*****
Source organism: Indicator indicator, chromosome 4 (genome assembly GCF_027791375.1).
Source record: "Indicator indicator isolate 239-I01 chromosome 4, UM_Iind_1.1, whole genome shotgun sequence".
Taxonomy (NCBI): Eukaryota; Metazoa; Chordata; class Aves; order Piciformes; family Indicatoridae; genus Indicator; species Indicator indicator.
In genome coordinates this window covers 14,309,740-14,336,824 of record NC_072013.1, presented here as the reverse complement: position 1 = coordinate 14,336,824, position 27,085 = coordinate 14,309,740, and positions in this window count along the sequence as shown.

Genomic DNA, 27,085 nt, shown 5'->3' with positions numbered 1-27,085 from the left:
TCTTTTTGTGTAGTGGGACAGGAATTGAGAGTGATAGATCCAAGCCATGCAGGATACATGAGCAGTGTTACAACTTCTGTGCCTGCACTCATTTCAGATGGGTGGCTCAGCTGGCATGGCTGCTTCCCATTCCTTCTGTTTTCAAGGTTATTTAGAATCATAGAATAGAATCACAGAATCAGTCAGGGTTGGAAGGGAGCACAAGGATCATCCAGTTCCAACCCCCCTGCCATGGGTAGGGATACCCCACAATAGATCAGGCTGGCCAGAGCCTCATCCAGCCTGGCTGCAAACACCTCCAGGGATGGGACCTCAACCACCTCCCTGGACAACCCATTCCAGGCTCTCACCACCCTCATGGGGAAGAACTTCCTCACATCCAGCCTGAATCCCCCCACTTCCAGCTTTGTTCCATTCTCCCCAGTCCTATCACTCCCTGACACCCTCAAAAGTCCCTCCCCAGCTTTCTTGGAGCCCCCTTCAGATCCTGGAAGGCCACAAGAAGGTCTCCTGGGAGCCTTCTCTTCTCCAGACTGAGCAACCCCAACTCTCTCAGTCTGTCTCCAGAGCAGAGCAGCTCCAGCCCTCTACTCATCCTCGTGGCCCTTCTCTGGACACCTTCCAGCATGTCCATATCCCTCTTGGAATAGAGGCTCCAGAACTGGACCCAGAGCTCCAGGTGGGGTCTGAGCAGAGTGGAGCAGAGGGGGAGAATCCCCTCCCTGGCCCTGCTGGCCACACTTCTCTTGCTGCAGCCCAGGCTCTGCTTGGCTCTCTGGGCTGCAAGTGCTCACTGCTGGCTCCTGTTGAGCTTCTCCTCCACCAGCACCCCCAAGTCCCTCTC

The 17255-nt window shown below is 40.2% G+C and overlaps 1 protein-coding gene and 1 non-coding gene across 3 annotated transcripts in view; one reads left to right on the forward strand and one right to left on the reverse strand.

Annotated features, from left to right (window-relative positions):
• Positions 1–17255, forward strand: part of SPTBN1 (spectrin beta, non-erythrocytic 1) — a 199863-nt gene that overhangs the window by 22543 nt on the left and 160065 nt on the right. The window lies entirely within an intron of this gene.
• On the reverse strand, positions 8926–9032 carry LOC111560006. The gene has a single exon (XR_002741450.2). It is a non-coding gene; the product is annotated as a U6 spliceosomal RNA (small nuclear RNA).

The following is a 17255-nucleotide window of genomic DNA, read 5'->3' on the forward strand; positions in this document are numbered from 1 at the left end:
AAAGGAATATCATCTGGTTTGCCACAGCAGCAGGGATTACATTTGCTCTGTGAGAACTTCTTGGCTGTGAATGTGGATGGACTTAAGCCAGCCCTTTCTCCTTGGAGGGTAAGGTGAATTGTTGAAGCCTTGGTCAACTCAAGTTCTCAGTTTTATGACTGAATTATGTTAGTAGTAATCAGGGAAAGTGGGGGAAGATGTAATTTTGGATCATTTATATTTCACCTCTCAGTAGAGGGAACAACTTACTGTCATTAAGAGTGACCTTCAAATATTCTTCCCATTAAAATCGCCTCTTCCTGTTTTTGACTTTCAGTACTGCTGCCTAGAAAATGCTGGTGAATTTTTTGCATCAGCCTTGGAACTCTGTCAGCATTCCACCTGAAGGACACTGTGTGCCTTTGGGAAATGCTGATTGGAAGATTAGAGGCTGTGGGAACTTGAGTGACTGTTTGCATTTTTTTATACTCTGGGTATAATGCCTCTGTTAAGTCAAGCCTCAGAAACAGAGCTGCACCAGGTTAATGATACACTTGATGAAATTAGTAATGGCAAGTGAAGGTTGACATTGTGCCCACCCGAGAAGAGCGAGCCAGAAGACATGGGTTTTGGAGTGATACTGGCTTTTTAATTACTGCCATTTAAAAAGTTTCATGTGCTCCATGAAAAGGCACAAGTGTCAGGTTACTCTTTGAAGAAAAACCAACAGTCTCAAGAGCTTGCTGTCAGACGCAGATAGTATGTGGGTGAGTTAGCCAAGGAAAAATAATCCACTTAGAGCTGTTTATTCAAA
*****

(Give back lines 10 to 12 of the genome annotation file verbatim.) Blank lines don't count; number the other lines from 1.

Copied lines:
• On the reverse strand, positions 8926–9032 carry LOC111560006. The gene has a single exon (XR_002741450.2). It is a non-coding gene; the product is annotated as a U6 spliceosomal RNA (small nuclear RNA).

The following is a 17255-nucleotide window of genomic DNA, read 5'->3' on the forward strand; positions in this document are numbered from 1 at the left end:
AAAGGAATATCATCTGGTTTGCCACAGCAGCAGGGATTACATTTGCTCTGTGAGAACTTCTTGGCTGTGAATGTGGATGGACTTAAGCCAGCCCTTTCTCCTTGGAGGGTAAGGTGAATTGTTGAAGCCTTGGTCAACTCAAGTTCTCAGTTTTATGACTGAATTATGTTAGTAGTAATCAGGGAAAGTGGGGGAAGATGTAATTTTGGATCATTTATATTTCACCTCTCAGTAGAGGGAACAACTTACTGTCATTAAGAGTGACCTTCAAATATTCTTCCCATTAAAATCGCCTCTTCCTGTTTTTGACTTTCAGTACTGCTGCCTAGAAAATGCTGGTGAATTTTTTGCATCAGCCTTGGAACTCTGTCAGCATTCCACCTGAAGGACACTGTGTGCCTTTGGGAAATGCTGATTGGAAGATTAGAGGCTGTGGGAACTTGAGTGACTGTTTGCATTTTTTTATACTCTGGGTATAATGCCTCTGTTAAGTCAAGCCTCAGAAACAGAGCTGCACCAGGTTAATGATACACTTGATGAAATTAGTAATGGCAAGTGAAGGTTGACATTGTGCCCACCCGAGAAGAGCGAGCCAGAAGACATGGGTTTTGGAGTGATACTGGCTTTTTAATTACTGCCATTTAAAAAGTTTCATGTGCTCCATGAAAAGGCACAAGTGTCAGGTTACTCTTTGAAGAAAAACCAACAGTCTCAAGAGCTTGCTGTCAGACGCAGATAGTATGTGGGTGAGTTAGCCAAGGAAAAATAATCCACTTAGAGCTGTTTATTCAAA